Two NCAA college programs in the United States are using the latest in technology to study the cause and effect of head trauma on varsity hockey players. And the NHL has indicated interest in doing the same one day.
Dartmouth and Brown employ the Head Impact Telemetry System – HITS - to measure, record and analyze what impact collisions have on the head and brain.
HITs uses sensors in the helmet to record data such as the frequency each players sustains an impact, the severity of the blow and the location of the impact.
The NHL may follow suit – although there are no firm plans. It has approached parent company Simbex and president Rick Greenwald to learn more about the process. The NHL met with Greenwald last November and is considering a pilot project. But, the NHL cautions, even if it embraces the technology, it may be years before the data gathered can be trusted.??
Greenwald says data compiled from the Dartmouth and Brown studies indicate some collisions in hockey compare to the most severe in football. Data also reveals that collisions in women's hockey also have a severe impact on the head – even though there is no deliberate body contact in the sport.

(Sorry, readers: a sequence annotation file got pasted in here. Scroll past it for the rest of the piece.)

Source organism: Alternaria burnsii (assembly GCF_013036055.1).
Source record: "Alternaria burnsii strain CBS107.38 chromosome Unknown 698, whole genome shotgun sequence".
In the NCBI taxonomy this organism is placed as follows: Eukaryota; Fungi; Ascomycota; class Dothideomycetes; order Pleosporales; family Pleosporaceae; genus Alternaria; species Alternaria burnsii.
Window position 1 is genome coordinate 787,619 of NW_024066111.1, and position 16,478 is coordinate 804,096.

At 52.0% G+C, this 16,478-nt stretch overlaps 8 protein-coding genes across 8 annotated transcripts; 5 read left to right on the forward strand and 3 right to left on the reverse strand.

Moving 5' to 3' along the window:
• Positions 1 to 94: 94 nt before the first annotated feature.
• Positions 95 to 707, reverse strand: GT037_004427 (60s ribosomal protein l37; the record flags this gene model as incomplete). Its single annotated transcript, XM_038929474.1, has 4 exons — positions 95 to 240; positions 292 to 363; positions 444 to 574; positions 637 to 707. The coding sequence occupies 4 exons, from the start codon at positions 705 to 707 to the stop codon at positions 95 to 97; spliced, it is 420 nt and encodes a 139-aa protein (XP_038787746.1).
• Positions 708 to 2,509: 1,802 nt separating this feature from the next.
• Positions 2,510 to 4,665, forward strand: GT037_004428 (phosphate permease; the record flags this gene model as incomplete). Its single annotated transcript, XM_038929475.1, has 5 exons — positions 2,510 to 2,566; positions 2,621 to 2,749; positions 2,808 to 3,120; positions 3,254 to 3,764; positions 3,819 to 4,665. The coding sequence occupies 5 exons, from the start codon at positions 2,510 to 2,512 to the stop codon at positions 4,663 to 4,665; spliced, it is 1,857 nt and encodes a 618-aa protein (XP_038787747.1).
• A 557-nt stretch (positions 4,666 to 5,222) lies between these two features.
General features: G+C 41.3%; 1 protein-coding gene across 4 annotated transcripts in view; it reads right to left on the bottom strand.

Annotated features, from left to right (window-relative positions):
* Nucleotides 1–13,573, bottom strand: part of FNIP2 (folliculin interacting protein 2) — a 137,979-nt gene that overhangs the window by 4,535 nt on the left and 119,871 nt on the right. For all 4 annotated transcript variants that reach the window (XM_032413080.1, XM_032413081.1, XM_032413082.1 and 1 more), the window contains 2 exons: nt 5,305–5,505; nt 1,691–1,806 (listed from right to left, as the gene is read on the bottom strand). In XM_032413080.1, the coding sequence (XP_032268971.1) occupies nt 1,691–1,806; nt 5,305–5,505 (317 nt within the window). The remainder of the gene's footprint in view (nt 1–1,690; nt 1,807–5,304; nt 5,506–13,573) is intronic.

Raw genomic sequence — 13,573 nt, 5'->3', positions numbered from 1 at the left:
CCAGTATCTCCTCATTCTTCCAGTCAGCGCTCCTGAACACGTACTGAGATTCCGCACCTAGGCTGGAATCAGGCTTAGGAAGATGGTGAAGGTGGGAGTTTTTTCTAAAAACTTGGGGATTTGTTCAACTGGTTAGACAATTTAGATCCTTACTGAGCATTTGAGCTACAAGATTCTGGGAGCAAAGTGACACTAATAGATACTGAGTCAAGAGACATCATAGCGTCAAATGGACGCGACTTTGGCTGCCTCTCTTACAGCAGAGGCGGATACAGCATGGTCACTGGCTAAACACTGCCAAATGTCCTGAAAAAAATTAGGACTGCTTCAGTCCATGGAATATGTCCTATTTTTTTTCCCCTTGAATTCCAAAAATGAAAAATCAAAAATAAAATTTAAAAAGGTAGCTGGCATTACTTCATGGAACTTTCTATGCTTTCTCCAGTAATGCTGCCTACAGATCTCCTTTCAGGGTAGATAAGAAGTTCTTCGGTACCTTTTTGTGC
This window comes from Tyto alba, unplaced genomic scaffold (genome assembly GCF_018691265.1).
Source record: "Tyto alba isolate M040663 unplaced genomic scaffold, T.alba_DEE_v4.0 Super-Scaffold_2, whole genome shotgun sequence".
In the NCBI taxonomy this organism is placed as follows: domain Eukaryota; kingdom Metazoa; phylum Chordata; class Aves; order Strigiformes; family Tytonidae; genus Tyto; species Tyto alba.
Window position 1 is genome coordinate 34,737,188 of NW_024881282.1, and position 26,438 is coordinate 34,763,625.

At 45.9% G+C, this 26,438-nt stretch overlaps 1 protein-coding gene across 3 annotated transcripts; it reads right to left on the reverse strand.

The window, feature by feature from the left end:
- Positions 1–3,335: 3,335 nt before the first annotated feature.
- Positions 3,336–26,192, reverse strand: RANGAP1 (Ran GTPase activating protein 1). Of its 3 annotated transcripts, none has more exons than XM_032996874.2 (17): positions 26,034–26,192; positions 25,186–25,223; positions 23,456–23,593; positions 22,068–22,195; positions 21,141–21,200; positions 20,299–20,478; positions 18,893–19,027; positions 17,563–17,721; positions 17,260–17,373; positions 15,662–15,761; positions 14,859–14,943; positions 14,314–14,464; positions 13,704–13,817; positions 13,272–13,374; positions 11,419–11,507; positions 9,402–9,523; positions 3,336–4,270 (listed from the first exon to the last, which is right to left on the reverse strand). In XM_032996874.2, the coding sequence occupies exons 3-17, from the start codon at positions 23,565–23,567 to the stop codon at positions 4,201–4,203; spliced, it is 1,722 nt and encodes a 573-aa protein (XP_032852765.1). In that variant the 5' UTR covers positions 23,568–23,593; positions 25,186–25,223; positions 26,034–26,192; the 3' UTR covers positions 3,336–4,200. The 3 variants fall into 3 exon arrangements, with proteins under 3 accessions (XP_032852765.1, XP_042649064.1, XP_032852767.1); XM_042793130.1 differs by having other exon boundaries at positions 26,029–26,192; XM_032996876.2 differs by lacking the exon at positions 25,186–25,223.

According to Greenwald, no one truly knows what the threshold is for concussions, but the data collected by HITS may go a long way to helping identify it. He also says this information is merely a tool to help teams identify if something has happened.
Hockey's interest in this research follows footballs lead.
Three major college football programs have used HITS - Virginia Tech, Uiversity of North Carolina and Oklahoma employ the Head Impact Telemetry System.
The New Yorker reported in a recent story that UNC responded to findings by cutting back on the number of contact practices – all to minimize the number of hits that could have a cumulative effect on players' brains.